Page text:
Presentation on theme: "An Introduction to: Pre-implantation Genetic Diagnosis (PGD) Mike Dougherty, Ph.D. Director of Education, ASHG."— Presentation transcript:
An Introduction to: Pre-implantation Genetic Diagnosis (PGD) Mike Dougherty, Ph.D. Director of Education, ASHG
Pre-implantation Genetic Diagnosis (PGD) What is it? Genetic analysis of a single cell from an eight-cell embryo done in conjunction with in vitro fertilization (IVF) to improve the chances of a “normal” pregnancy.
The General Method of IVF 1.Monitor egg maturation in the ovary -Ultrasound -Hormone levels 2.Collect eggs (mother’s own or from donor) - Injection of human chorionic gonadotropin (hCG) and follicle stimulating hormone (FSH) to time egg ripening - Transvaginal aspiration using hollow needle
3. Obtain sperm from father (or donor) and assess quality 4. Combine eggs and sperm in vitro, using intracytoplasmic sperm injection (ICSI), if sperm is low quality 5. Nurture embryo growth by incubating in medium containing various nutrients and hormones - If doing PGD, remove one cell after 2-3 days (6-8 cell stage) for testing
Image adapted from and additional information can be found at: An 8-cell embryo: 2-3 days zona pellucida
5. Nurture embryo growth by incubating in medium containing various nutrients and hormones - If not doing PDG, incubate until embryo is 5-6 days old (blastocyst) 6. Transfer embryos (usually 3-6) to uterus, artifically removing zona pellucida if necessary (“hatching”)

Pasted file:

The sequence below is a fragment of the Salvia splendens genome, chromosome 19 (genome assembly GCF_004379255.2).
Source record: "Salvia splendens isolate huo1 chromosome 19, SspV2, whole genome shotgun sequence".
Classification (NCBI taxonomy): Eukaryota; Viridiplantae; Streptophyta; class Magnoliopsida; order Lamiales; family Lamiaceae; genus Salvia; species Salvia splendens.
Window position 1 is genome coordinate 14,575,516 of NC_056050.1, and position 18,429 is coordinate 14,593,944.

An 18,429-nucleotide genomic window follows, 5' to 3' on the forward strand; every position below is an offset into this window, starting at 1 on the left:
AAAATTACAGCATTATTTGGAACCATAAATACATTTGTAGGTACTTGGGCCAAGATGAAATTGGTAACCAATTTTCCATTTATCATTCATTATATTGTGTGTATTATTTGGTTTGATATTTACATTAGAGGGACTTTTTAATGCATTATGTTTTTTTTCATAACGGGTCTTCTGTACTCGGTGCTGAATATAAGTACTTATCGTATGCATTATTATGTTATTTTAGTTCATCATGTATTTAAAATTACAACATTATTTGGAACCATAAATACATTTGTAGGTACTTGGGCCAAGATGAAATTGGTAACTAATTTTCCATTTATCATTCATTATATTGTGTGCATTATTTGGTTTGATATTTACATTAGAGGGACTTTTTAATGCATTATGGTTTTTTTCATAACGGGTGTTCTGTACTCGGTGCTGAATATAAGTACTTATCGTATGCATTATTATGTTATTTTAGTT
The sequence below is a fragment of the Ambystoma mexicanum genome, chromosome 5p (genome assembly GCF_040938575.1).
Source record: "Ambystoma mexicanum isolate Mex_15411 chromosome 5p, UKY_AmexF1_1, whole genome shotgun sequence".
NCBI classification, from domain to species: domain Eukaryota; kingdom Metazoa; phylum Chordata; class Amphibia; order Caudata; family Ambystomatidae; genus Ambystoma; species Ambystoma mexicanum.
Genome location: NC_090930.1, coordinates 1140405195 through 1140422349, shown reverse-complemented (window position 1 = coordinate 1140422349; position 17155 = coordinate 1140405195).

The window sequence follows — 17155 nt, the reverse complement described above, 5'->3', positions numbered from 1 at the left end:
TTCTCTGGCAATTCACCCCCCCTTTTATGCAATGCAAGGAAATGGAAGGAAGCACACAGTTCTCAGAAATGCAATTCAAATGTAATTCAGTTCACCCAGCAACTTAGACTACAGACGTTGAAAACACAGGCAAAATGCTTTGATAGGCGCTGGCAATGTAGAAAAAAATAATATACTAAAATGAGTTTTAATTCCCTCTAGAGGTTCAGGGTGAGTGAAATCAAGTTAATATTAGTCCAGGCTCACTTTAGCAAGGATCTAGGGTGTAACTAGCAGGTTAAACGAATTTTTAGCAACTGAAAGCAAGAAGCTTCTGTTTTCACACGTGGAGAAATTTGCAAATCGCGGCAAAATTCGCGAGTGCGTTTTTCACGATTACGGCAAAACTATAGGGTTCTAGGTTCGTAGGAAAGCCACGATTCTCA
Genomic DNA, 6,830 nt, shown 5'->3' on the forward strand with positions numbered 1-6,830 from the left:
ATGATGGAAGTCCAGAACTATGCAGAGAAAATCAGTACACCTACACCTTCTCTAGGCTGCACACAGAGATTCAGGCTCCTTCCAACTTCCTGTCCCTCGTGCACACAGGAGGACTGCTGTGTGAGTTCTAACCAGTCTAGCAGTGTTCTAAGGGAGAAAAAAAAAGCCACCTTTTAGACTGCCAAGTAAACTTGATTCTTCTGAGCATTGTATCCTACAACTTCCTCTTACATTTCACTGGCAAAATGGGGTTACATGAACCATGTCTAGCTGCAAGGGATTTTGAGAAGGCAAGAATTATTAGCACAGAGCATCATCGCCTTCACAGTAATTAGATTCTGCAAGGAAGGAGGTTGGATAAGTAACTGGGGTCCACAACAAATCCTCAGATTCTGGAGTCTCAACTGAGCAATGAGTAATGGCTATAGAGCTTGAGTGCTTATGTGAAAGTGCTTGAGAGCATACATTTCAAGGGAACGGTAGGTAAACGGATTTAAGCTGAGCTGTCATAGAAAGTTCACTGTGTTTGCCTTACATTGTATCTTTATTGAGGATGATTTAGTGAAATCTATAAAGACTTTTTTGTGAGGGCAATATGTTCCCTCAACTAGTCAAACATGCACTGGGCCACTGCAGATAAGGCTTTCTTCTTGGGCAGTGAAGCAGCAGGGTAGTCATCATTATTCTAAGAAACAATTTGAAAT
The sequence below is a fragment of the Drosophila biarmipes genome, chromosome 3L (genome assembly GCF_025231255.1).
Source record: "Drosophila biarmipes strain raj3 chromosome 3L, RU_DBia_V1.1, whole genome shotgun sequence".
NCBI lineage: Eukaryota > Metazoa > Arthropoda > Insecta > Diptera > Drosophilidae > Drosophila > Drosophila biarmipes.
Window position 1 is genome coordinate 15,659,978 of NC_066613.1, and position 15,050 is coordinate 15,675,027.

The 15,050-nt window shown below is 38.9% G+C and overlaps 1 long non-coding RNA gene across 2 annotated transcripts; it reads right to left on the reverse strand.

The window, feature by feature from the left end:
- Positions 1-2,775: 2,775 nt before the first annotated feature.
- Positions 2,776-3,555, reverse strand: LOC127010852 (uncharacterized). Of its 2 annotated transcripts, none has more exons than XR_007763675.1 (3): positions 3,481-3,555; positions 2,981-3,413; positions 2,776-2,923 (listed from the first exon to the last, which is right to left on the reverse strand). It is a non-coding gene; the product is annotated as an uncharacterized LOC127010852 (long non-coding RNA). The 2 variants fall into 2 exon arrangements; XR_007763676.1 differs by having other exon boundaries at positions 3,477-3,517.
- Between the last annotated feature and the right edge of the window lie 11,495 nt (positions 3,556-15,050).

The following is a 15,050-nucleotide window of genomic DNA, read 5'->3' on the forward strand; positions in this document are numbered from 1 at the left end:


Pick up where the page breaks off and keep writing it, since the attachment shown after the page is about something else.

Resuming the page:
6d embryo at time of implantation (blastocyst)
How well does IVF work? Success depends on many factors, and reliable statistics are hard to interpret because of the uniqueness of each situation and the ways in which private clinics define success.
The percentages shown in parentheses reference the current number divided by the number above it: The "pregnancy rate" statistics look like this: A Sampling of Success Rates (from: Genetics and IVF Institute)
From: Center for Reproductive Medicine and Fertility
How does this compare to natural pregnanies? It is generally accepted that a single “exposure” (copulation between fertile individuals during a period of receptivity) yields a stable pregnancy only 20-30% of the time. Failures are due to lack of fertilization, failure of the embryo to develop (often due to aneuploidy), failure to implant, menstruation.
Where would a naturally conceived embryo be during the phases of IVF development? Fertilization normally occurs in the Fallopian tubes, and the developing embryo moves through the tubes toward the uterus over a period of several days. At roughly 4-6 days, the embryo will hatch from the zona pellucida, a necessary condition for implantation in the uterine wall. Over the next week, the embryo will interact with the uterine lining in ways that stimulate placental blood flow, and development will proceed.
Why consider PGD in addition to IVF? 1. recurrent miscarriages 2. one child already affected with a genetic disease 3. family history of inherited disease 4. maternal age older than prior failure with IVF 6. family “balancing” for sex
The Methods of Preimplantation Genetic Diagnosis 1.Remove a single cell from the 6-8-cell embryo using a fine glass needle to puncture the zona pellucida and aspirate the cell -In skilled hands, this generally does not harm the developing embryo. -Each cell is called a blastomere.
Blastomere removal for PGD testing
2. Prepare a metaphase spread of chromosomes to assess karyotype (number and integrity of each chromosome) 3. Two types of assessment techniques are common: a. chromosome “painting” (or FISH) using fluorescent probes specific for each chromosome. These allow number and size of each chromosome to be checked. useful for identifying aneuploidies (incorrect chromosome numbers) and translocations procedure destroys the tested cell limited number of chromosomes can be checked simultaneously; some abnormalites undetectable